Per­haps the most in­triguing op­tions in­volve Grimes, the Demo­crat­ic sec­ret­ary of state whom Mc­Con­nell crushed last month en route to his sixth term. One pos­sib­il­ity is for Paul to simply file for both of­fices and dare her to deny one of the most pop­u­lar polit­ic­al fig­ures in the state a chance to run for both.

“I an­ti­cip­ate that if a can­did­ate seeks to ap­pear on the bal­lot for more than one of­fice, this of­fice would seek guid­ance from the at­tor­ney gen­er­al and/or the courts,” said Lynn Zel­len, a spokes­wo­man in the sec­ret­ary of state’s of­fice. The Ken­tucky at­tor­ney gen­er­al, Jack Con­way, is the Demo­crat Paul de­feated to win his Sen­ate seat in 2010.

Paul could also push to un­seat Grimes in Novem­ber 2015 if she blocked him from the bal­lot. It could be an easi­er task after Mc­Con­nell and his al­lies softened her up polit­ic­ally this year with mil­lions of dol­lars of at­tack ads that cast her as a Demo­crat­ic par­tis­an, though she is now uni­ver­sally known and has ac­cess to a na­tion­wide net­work of donors.

Two dates circled on the cal­en­dars of Paul’s polit­ic­al ad­visers make beat­ing Grimes an al­lur­ing op­tion: Jan. 4, 2016 (the day Grimes’s term ends) and Jan. 26, 2016 (the Ken­tucky dead­line to file for the pres­id­en­tial primary). That three-week gap means that if Grimes were to be de­feated, her Re­pub­lic­an suc­cessor would be sworn in in time to cer­ti­fy Paul for the pres­id­en­tial bal­lot.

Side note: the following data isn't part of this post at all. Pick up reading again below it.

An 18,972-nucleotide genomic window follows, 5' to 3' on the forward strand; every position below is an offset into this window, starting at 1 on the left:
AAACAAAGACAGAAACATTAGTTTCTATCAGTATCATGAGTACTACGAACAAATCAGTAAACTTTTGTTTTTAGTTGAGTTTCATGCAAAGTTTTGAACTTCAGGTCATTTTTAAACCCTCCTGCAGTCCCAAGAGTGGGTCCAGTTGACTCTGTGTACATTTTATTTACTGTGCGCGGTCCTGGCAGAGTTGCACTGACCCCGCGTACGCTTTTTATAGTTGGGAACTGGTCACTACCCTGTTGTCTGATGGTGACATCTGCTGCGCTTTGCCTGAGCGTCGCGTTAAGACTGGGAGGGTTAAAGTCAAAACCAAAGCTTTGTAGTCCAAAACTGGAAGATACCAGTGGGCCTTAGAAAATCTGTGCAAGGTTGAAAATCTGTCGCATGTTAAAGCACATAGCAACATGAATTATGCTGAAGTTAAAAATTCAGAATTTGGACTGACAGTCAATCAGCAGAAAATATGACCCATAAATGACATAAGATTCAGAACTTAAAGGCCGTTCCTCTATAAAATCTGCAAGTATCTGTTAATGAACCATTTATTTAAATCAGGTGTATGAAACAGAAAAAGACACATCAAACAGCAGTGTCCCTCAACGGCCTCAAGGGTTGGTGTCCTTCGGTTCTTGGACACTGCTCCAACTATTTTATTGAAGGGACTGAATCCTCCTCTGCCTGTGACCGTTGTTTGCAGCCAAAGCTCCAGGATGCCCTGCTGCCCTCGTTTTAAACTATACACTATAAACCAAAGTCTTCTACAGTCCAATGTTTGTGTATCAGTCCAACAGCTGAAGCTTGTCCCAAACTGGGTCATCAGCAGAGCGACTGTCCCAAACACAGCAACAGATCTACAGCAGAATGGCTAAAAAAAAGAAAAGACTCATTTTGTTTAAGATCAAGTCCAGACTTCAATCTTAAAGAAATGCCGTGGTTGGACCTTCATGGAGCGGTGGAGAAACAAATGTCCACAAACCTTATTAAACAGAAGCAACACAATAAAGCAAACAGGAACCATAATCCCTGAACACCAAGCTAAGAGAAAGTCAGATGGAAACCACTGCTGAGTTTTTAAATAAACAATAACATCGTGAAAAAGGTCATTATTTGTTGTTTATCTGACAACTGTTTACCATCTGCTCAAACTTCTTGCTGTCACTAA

The courts are an­oth­er op­tion. Paul, or more likely a sup­port­er, could file a law­suit (his strategists see fed­er­al court as a bet­ter av­en­ue than the state) to get him on the bal­lot twice. The down­side is that the justice sys­tem is slow and un­pre­dict­able—and a law­suit to try to run for two of­fices sim­ul­tan­eously could tar­nish the im­age of a politi­cian who rose to power as a polit­ic­al out­sider.

If all else fails, Paul could run for pres­id­ent across the coun­try in the primar­ies but only for Sen­ate in Ken­tucky. He would thus for­feit del­eg­ates in his own state. If he won the GOP nom­in­a­tion, he could then give up his Sen­ate seat, though Demo­crats be­lieve state law would make it dif­fi­cult for the Re­pub­lic­an Party to re­place him.